NBC’s First Trailer for ‘Constantine’ Has Red Flags for Show
NBC just released the first trailer for its fall show Constantine, an adaptation of the long-running comic series.
The show stars 33-year-old British actor Matt Ryan, who had a supporting role on Criminal Minds: Suspect Behavior. Ryan will try to expunge the lingering memory of Keanu Reeves’s chain-smoking, stoic American demon hunter from viewers’ minds. Reeves was poorly received in the title role of Constantine nine years ago, as his depiction of the character wasn’t aesthetically or tonally similar to the comic character, and also because the film was pretty bad in general.
John Constantine was created by Alan Moore (Watchmen, From Hell) for an issue of Swamp Thing, and the character was later given his own series, Hellblazer. The first 40 issues were penned by Jamie Delano, who lent a satiric, political edge to the character, taking swings at Thatcherism and portraying financiers as literal demons in need of immediate exorcism. The comic was laced with a sharp, deadpan wit and brooding cynicism, and, unlike other comics, the story progresses in real time, so Constantine aged with every issue.
Delano was succeeded by Garth Ennis, who took the character in a more personal, tragic direction; his story arc “Dangerous Habits” was the basis of the 2005 Constantine film. The film lost the tragic air that permeated the comics because the movie opens with Constantine hacking up a lung, whereas the comics gave us seven years of character development before hitting us with the character developing lung cancer. The Hellblazer series ended last year, after 300 issues, and was replaced by the hugely disappointing new comic book series, Constantine.
Constantine — the show — will be taking Hannibal’s Friday night death slot this fall. Maybe NBC thinks it can draw the Hannibal crowd by placing a sort of similar, horror-themed show in the same slot — though Hannibal had abysmal ratings all season, so that could be a bad idea. The thing with Hannibal is it’s a low-risk investment for NBC: most of the show’s financing comes from international sales and licensing deals assembled by Gaumont International Television. NBC, in turn, doesn’t garner many viewers, but the perennially last-place network can boast that it has a genuinely great show without having to take the financial blow. And Hannibal has enough rabid fans — Fannibals (no, seriously) — and social media presence to make up for its lack of viewers.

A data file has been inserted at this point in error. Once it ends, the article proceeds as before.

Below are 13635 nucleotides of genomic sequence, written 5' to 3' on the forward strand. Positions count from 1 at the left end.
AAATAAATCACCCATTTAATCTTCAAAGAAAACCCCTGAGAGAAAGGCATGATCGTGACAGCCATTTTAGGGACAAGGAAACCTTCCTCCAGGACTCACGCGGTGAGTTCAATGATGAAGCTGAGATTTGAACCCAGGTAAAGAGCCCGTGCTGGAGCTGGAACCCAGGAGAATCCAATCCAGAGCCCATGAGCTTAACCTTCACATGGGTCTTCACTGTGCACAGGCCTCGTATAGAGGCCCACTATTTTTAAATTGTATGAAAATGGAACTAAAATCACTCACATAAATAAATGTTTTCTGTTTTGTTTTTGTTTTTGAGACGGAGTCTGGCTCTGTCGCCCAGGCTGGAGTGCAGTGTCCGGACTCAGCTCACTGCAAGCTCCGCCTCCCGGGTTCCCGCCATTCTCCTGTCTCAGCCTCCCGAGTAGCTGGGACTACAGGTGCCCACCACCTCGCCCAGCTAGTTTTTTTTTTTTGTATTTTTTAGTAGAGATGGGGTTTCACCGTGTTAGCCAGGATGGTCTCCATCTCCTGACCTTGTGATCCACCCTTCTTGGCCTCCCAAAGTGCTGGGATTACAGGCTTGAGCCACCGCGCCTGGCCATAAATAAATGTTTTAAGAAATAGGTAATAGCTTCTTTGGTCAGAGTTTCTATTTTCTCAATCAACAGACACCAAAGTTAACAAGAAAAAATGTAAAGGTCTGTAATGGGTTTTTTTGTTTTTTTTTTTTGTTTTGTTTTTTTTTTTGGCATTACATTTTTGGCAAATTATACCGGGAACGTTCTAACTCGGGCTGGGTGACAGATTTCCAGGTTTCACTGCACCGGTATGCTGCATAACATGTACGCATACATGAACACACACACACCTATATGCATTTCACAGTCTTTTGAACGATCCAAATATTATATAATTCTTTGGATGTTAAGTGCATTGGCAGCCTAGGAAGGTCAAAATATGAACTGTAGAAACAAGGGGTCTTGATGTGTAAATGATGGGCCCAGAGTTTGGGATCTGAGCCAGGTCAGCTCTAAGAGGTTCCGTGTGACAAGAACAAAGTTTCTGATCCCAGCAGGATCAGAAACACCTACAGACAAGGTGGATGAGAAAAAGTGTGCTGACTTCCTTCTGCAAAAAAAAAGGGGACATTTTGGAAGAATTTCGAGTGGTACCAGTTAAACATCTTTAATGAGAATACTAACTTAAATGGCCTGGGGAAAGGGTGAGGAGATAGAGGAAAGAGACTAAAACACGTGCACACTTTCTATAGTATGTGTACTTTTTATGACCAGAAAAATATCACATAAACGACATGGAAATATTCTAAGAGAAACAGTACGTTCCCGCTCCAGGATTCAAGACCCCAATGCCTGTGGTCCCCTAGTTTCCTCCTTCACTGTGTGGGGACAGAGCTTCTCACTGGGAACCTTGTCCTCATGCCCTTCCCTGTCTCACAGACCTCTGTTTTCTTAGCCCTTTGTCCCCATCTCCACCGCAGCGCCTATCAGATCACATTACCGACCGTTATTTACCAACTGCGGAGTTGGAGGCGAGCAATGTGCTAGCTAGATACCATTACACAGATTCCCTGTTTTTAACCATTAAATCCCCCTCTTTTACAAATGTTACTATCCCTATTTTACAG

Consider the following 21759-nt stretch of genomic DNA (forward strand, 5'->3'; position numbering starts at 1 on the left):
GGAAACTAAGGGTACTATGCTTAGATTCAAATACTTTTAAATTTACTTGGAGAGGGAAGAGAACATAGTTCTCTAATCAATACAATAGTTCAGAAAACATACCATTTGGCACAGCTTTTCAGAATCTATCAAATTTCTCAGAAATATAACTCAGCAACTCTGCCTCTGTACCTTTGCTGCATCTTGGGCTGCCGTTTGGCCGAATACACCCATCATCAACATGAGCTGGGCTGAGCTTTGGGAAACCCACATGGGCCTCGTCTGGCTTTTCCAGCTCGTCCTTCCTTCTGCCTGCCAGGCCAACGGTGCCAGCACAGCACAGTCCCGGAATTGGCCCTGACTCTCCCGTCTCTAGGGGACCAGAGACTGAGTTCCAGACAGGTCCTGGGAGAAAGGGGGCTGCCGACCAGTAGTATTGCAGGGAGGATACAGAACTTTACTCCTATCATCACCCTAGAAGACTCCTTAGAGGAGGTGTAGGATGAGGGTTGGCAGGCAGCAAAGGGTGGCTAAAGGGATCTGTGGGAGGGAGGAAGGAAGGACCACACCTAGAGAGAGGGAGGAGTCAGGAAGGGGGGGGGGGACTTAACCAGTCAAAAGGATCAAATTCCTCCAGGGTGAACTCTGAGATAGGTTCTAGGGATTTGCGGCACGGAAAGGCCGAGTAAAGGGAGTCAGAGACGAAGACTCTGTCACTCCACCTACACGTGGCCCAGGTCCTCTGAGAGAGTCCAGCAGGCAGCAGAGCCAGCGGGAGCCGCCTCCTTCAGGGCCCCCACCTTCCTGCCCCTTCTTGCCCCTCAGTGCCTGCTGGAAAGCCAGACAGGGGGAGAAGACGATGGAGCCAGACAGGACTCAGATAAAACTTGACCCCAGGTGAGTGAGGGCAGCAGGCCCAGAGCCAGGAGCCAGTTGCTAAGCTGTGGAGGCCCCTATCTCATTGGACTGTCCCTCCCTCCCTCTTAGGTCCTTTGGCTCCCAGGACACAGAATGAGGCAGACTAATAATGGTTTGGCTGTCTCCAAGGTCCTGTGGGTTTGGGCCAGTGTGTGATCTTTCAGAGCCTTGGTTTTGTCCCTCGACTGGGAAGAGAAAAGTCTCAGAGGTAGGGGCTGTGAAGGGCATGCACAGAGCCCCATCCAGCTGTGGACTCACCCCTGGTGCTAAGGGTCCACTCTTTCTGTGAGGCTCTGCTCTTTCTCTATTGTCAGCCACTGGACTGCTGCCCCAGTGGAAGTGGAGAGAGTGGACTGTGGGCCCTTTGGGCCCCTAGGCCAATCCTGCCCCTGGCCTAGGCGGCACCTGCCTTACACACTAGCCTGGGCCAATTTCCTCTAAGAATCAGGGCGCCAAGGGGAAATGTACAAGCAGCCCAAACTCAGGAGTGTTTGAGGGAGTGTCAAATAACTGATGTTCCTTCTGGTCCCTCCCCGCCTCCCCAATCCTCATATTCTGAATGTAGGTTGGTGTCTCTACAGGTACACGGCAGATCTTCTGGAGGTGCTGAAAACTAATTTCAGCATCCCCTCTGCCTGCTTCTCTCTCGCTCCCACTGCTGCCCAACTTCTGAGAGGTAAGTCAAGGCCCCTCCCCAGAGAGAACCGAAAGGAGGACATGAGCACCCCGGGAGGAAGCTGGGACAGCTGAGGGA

Constantine is the newest of TV’s recent proliferation of ambitious horror projects. The pilot for Showtime’s Penny Dreadful is surprisingly good, and it’s streaming online now for free. The show stars Josh Hartnett, Timothy Dalton, and Eva Green as a trio who fight monsters in London circa 1890. It’s a surprisingly literary show, sewn with sometimes clever direction and mottled with subtle references to myriad Victorian-era novels and films inspired by Victorian-era novels. The show knows what it is and embraces it, kind of like how Hannibal Lecter tells his patients to embrace who they are. It’s not quite the game changer like Hannibal‘s brazen pilot, but word on the critical grapevine suggests that the show gets better as it goes.
Constantine’s trailer doesn’t insinuate such self-aware cleverness. And though judging a show by its initial trailer is at best a fruitless endeavor (remember how everyone jeered apathetically at the gaudy Hannibal trailer?), the trailer for Constantine triggers a few warning flags: the overabundance of CGI, which stands in stark contrast to the low-budget, atmospheric menace of Hannibal; and the participation of Daniel Cerone (Dexter) and David S. Goyer (Christopher Nolan’s Dark Knight trilogy) as executive producers.
Dexter had a few good seasons but quickly established itself as a one-trick show; it ended approximately four seasons too late. And Goyer, responsible for writing the modern masterpiece Man of Steel (that’s sarcasm; Man of Steel is terrible), has never met a plot hole he didn’t love. His screenplays for Nolan’s films were only rescued by Nolan’s sure-handed direction and an impeccable cast.
Hopefully Constantine is good, as NBC really needs a hit. With the demise of Community and the laughably bad viewership of Hannibal, NBC’s best shows are dead or lingering in purgatory. But that’s right up John Constantine’s alley.